A Canadian bet, also known as a Super Yankee is essentially a Yankee bet but with an extra selection. This additional selection results in a total of 26 bets. 10 doubles, 10 trebles, 5 four-folds plus 1 five-fold. If you favour betting on multiple selections but aren’t willing to go all out re: a 5 fold win accumulator, a Super Yankee might be a good half way house. It offers potential for a sizeable win, but also rewards you if your selections fall ‘in the ballpark’ results-wise.
On his birthday in February, 2008, Yorkshireman Fred Craggs made history when winning exactly £1,000,000, for a fifty pence stake, from an eight-fold accumulator placed with William Hill. However, just over a decade later, in September, 2018, an anonymous Scottish punter from Leith, Edinburgh, also celebrating his birthday, took the well-known bookmaker to the cleaners again with a similar bet.
The small-stakes punter, believed to be in his fifties, placed a series of permed accumulator bets, each worth just five pence apiece, for a total stake of just £5.35. However, a comfortable three-length win for 14/1 chance Ascot Day in the Grace Harris Racing Handicap at Ffos Las completed an eight-fold accumulator which, in itself, yielded £203,969 for a five pence stake.
Of course, his eighth and final winning selection was critical, but the permed nature of his bet meant that many of the other permutations also returned major sums of money. All told, his total winnings were £682,282.14, believed to be the biggest accumulator payout in Scottish betting history and the third biggest permed accumulator payout in the United Kingdom, as a whole, behind two bets that benefited from the so-called ‘Magnificent Seven’, ridden by Lanfranco ‘Frankie’ Dettori at Ascot 22 years previously.
Rupert Adams, spokesman for William Hill, said, ‘It’s a bet that defies the odds beyond just about anything we’ve ever seen’, adding, ‘We think a number of records have been beaten. It is certainly our biggest ever winner on the horses in Scotland.’
Since the advent of ‘in-play’ or ‘in-running’ betting opportunities, bookmakers have introduced the so-called ‘cash out’ option. According to bookmakers, cash out allows punters in a strong position to profit early – or, in other words, to ‘take their money and run’ – and those in a weak position to salvage some of their initial stake, before the event on which they’ve bet has finished. However, the cash out option benefits the layers insofar as it doubles the bookmakers’ edge, or overround, and balances their books at worse odds than are currently available elsewhere.
The cash out option is commonly associated with accumulators on football matches, with punters keen to avoid the all-too-familiar disappointment of being denied a decent return by the failure of a single selection. However, a football match, like any other sporting event offering ‘live’ betting markets, is subject to volatility in the odds on offer, especially in the closing stages, so cashing out is, at best, a double-edged sword for the punter.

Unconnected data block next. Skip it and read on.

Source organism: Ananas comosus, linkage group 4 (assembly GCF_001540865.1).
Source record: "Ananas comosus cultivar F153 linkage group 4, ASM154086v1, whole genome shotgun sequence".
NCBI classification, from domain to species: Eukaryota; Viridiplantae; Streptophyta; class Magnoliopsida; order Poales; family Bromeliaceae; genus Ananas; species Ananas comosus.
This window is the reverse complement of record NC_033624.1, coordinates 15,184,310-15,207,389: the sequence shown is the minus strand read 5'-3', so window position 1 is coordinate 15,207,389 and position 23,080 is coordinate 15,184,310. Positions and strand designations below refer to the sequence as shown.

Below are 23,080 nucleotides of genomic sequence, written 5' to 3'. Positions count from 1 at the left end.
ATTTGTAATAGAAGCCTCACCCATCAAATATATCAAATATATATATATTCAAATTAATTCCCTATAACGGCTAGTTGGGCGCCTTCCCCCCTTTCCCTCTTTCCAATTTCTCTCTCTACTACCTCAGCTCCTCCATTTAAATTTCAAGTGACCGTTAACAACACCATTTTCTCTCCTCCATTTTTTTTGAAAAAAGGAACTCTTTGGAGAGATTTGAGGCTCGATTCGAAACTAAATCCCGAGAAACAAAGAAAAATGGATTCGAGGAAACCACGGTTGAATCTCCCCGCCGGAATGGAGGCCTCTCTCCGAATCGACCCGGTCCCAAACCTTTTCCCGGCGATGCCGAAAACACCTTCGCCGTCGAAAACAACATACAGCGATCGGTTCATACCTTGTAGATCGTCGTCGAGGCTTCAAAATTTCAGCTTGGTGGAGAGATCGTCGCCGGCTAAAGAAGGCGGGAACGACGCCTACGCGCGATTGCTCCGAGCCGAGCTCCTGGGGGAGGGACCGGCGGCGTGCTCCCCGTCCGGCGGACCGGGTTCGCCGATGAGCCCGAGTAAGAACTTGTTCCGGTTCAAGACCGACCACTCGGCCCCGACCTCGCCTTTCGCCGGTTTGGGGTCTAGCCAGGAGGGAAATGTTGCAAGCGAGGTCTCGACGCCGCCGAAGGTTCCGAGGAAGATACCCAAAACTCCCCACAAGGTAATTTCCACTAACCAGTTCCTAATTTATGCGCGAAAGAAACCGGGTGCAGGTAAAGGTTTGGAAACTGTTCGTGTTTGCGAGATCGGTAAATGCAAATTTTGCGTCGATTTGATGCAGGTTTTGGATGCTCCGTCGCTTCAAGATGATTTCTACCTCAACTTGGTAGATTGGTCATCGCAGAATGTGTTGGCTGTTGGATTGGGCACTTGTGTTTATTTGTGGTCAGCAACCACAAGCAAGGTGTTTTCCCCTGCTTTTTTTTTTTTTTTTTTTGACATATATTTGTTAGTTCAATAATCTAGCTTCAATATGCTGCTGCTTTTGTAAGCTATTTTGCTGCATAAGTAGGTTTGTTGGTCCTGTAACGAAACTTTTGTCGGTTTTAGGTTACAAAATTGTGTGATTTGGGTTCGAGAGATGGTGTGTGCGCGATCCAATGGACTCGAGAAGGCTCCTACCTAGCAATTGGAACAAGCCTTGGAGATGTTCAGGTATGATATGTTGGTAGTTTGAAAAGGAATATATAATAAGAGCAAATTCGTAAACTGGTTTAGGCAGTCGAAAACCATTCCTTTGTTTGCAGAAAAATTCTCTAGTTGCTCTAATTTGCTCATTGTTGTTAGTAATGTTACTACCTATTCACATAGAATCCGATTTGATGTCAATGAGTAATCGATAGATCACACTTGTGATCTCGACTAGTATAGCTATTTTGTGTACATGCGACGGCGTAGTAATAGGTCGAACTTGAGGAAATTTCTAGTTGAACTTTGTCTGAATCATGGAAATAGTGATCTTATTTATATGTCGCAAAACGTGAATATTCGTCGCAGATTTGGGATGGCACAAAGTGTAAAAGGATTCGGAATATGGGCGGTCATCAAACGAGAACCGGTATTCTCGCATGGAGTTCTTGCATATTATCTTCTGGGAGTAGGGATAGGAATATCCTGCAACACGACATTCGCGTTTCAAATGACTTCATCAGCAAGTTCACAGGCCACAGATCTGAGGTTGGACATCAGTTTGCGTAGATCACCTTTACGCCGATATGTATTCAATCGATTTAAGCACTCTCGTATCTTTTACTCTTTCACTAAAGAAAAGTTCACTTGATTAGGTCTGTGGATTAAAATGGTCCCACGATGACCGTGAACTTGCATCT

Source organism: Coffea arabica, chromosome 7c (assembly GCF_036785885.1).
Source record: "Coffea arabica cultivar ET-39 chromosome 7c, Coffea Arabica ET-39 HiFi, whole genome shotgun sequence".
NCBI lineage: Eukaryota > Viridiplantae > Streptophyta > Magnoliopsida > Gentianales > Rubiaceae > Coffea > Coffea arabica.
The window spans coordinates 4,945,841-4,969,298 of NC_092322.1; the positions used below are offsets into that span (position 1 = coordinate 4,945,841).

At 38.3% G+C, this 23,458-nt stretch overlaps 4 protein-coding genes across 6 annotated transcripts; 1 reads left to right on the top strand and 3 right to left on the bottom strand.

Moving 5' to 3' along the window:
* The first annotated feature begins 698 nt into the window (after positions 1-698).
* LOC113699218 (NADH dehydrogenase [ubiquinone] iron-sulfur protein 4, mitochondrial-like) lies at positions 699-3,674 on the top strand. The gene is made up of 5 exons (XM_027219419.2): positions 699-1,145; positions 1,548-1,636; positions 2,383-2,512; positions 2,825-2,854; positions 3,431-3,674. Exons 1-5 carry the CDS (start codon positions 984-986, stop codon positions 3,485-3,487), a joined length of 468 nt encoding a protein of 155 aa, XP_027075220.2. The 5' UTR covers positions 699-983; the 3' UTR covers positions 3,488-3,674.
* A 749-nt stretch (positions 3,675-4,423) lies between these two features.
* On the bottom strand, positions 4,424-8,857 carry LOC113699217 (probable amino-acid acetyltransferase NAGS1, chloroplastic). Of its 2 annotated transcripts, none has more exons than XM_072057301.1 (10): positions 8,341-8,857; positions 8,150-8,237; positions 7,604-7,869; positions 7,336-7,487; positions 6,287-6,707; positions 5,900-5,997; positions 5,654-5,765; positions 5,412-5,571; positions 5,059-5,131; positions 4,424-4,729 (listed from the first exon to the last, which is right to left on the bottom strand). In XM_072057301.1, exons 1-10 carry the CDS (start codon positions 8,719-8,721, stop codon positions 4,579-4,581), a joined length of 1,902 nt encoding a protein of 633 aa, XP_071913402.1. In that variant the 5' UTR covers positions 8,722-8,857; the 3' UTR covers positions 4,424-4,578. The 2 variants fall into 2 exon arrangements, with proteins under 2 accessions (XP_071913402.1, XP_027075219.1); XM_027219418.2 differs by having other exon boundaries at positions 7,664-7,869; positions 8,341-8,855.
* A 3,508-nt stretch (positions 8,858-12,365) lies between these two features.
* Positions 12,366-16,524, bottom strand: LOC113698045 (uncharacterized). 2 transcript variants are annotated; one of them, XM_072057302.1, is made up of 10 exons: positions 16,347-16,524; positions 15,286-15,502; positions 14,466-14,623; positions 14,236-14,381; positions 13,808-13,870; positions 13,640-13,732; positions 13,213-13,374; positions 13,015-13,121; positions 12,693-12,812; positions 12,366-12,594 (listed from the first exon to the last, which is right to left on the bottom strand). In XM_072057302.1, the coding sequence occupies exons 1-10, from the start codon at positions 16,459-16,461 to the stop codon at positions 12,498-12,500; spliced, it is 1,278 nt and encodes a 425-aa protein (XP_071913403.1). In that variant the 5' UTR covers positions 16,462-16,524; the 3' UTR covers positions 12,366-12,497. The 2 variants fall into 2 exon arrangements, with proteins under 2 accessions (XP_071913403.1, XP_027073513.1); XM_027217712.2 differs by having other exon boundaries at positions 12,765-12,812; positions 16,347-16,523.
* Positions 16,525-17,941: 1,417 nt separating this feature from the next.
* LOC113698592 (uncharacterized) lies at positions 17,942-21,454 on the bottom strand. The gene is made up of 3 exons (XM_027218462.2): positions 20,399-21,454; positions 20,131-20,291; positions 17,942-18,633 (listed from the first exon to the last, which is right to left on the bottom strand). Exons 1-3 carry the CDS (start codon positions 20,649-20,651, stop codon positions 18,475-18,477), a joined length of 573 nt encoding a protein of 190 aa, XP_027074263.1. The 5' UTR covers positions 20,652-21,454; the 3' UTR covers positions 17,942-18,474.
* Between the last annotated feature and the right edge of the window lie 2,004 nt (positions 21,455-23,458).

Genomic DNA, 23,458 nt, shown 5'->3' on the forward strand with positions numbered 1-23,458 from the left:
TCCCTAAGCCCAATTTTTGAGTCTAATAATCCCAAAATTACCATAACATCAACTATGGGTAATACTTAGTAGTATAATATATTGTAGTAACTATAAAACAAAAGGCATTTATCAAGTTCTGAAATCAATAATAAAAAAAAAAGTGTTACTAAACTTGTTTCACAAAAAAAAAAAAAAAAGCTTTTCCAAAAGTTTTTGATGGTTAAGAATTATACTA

Consider the punter who, in April, 2019, staked £1 on a 15-fold accumulator on football matches in England, Scotland and Spain. All his selections, including six away teams, won and, had he kept his nerve, his bet would have returned £24,641.22. However, the hapless punter pushed the panic button and cashed out early, for £14.32, denying himself £24,626.90 in winnings. Quite why, if he was that keen on winning £14.32, he bothered to place a 15-fold accumulator that took out over £24,000 in the first place is a question that only he can answer. In any event, his exploits serve as a shining example of why bookmakers are so keen to promote the cash out option.
Lanfranco ‘Frankie’ Dettori has experienced his fair share of ups and downs since his halcyon days in the royal-blue silks of Godolphin, but remains one of the most recognisable and popular jockeys in the country. For readers of a certain age, Dettori will always be best remembered for winning all seven races on the highest profile race day of the year, the Festival of British Racing – a precursor to British Champions’ Day – at Ascot in 1996.
Perhaps the person with most cause to remember that fateful day is Darren Yates, nowadays a high-profile racehorse owner but, at the time, a self-employed joiner in Morecambe, Lancashire. Having latched onto the fact that the Godolphin horses wintered in Dubai were some way ahead of their British counterparts, Yates backed four of them – Wall Street, Diffident, Mark Of Esteem and Fatefully – all trained by Saeed Bin Suroor and threw in Dettori’s other three mounts, combining them in a £0.50 Super Heinz, plus an additional £1.00 each-way accumulator, for a total outlay of £62.00.
The rest, as they say, is history. The first three Goldolphin-trained horses won the Cumberland Lodge Stakes, Diadem Stakes and the feature race of the day, the Queen Elizabeth II Stakes and, following an easy victory for Decorated Hero, trained by John Gosden, in the Tote Festival Handicap, Fatefully duly completed a four-timer for Sheikh Mohammed’s operation in the Roseberry Rated Stakes. Dettori made all the running on Lochangel, trained by Andrew Balding, in the Seal Stakes and repeated the dose on Fujiyama Crest, trained by Sir Michael Stoute, in the closing Gordon Carter Handicap. His unprecedented seven-timer paid 25,095/1 at starting price, but 235,834/1 at best odds and cost the bookmaking industry an estimated £40 million or more; Darren Yates profited to the tune of £550,823.54.